(Knyttan’s factory opened late last year at Somerset House, where the company is based. The retail space has now closed but the company will be opening a new shop in central London in October, and launching a new collection of products)
Traditionally, these machines are operated by an expert, making it expensive and time consuming to programme a new design. But Knyttan has created custom software which automates the process: once shoppers have finished editing a pattern, they simply click ‘send to knit’ and the machine will get to work, making a jumper in as little as two hours.Buying clothing online is rarely a creative process: select your size, add to basket, pay and wait for delivery. Buy a jumper or scarf from clothing company Knyttan, however, and you can select a pattern, play around with it as much as you like and create a bespoke design that is knitted on demand and delivered the next day. Patterns include a houndstooth design by Amsterdam studio Moniker, a moiré-style one by digital artist Nicolas Sassoon and geometric creations by graphic designer Kate Moross – and the number of variations is endless. Knyttan was founded by Ben Alun-Jones, Hal Watts and Kirsty Emery, who met while studying at the Royal College of Art (Alun-Jones and Watts studied innovation design engineering and Emery, womenswear/knitwear). The idea for it came about after Watts and Emery worked with UK Sport to develop performance clothing for Olympic athletes, and came across industrial knitting machines that could be programmed to produce unique garments.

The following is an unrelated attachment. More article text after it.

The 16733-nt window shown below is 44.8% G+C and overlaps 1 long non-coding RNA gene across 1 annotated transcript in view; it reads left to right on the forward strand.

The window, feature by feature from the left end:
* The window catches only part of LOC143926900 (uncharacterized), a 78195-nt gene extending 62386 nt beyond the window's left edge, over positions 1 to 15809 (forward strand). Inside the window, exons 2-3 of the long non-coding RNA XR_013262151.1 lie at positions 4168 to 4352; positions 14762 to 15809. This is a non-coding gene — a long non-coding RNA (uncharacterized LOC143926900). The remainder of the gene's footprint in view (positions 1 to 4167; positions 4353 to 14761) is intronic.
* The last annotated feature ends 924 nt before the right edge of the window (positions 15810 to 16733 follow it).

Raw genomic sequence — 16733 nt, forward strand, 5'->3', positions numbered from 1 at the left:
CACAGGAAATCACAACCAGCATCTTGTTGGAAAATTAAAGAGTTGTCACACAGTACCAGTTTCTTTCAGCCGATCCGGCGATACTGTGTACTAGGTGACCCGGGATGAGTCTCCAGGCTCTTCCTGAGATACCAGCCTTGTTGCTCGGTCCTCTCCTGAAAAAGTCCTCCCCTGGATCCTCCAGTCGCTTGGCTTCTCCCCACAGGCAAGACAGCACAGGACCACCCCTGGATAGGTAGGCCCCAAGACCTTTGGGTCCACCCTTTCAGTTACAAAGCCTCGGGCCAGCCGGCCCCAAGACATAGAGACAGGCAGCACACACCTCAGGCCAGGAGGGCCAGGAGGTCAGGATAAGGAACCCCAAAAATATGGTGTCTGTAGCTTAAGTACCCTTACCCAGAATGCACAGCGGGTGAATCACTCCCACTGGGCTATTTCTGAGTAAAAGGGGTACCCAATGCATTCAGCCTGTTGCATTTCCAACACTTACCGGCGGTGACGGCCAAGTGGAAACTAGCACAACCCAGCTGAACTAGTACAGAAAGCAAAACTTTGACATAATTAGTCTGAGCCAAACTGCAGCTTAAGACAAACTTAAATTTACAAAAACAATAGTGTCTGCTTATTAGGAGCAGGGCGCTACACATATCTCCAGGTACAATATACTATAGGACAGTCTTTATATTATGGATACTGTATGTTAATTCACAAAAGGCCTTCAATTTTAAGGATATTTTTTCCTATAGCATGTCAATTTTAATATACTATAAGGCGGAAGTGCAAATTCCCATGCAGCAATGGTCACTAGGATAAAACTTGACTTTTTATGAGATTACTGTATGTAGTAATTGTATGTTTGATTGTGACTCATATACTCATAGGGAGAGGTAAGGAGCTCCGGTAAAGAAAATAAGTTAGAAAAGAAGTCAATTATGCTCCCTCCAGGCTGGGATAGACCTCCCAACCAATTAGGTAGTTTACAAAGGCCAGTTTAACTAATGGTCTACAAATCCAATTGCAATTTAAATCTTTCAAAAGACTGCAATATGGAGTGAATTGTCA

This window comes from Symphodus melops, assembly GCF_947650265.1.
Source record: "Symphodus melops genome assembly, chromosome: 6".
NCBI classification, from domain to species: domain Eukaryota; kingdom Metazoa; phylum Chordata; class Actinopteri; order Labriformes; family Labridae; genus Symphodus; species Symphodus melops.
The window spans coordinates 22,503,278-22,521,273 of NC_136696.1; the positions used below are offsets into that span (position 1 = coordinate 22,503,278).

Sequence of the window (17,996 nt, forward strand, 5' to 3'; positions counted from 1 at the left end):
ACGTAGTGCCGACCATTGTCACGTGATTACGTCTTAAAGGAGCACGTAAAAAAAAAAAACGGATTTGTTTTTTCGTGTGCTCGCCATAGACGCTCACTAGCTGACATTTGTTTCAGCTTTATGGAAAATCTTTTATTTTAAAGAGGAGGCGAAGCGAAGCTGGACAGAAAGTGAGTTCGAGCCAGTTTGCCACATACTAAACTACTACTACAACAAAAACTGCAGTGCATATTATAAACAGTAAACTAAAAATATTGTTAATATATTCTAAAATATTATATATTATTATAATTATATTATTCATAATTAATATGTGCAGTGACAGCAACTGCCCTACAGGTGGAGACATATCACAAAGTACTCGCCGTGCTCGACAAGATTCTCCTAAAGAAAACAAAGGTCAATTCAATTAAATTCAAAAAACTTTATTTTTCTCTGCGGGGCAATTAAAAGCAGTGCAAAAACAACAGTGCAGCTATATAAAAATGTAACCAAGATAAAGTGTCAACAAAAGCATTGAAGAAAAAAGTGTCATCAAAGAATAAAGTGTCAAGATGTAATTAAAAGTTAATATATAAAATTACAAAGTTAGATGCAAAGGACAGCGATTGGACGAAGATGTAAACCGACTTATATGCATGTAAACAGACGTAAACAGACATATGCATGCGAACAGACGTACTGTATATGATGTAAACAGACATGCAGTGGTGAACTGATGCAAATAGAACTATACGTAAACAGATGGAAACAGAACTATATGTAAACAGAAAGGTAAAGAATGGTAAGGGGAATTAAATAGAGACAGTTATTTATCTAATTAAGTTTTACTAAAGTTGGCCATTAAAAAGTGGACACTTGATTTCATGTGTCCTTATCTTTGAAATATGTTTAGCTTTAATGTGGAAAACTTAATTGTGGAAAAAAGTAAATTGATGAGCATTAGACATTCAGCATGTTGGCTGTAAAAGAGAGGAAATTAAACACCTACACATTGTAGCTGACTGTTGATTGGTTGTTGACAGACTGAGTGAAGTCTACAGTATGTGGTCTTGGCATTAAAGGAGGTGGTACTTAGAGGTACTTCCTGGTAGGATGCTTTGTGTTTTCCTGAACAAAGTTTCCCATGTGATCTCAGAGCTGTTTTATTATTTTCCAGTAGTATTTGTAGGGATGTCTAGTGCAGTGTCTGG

“We wanted to unlock the potential of these machines to create something different every time, so we developed a system that took away the role of the expert programmer, which is the major bottleneck for the industry,” says Alun-Jones. “We have developed a huge amount of increasingly complex software, and have physicists and computer scientists working behind the scenes to make it incredibly simple and easy for the customer,” he adds.
While Knyttan was set up to give consumers more choice, Alun-Jones is keen to stress that it isn’t looking to replace designers. Instead, it offers a curated selection of patterns that customers can adapt, without straying too far from the designer’s original aesthetic. “A lot of people might have an idea about how a design can be tweaked, but they don’t want to create one from scratch. In this way, we’re not threatening the role of the designer, just challenging them to design in a new way. We have a baseline when it comes to quality, and while everything we produce will be a little bit different, there will always be some parameters,” he says.
Fashion has been slow to adopt mass customisation so far, largely because of the logistical and technical challenges it presents. “You’re dealing with several huge headaches, from where you put stock when everything’s custom, to how the customisation process makes sense for customers, to enabling designers who can’t (or don’t) want to program to embrace a new way of working,” explains Alun-Jones.
With Knyttan’s business model, however, products can be made quickly, locally, and without spending a fortune on stock. The company recently received more than £2 million in funding, and plans to open a central London shop in October. It also intends to expand beyond the capital, by working with traditional factories to create “local production hubs”.
“We had conversations with a lot of big brands a long time ago who told us no-one wanted this, from a consumer’s perspective, but we’ve done all sorts of research which suggests the opposite is true, and that there is real demand for this,” says Alun-Jones. “Now we’ve built the underlying tech, we really want to push the creative direction of what we’ve developed to make things people want, are involved in as much as they want and that are of a really high quality. I think there’s a real need for that in fashion: ultimately, it’s all about individuality and expressing your style and personality.”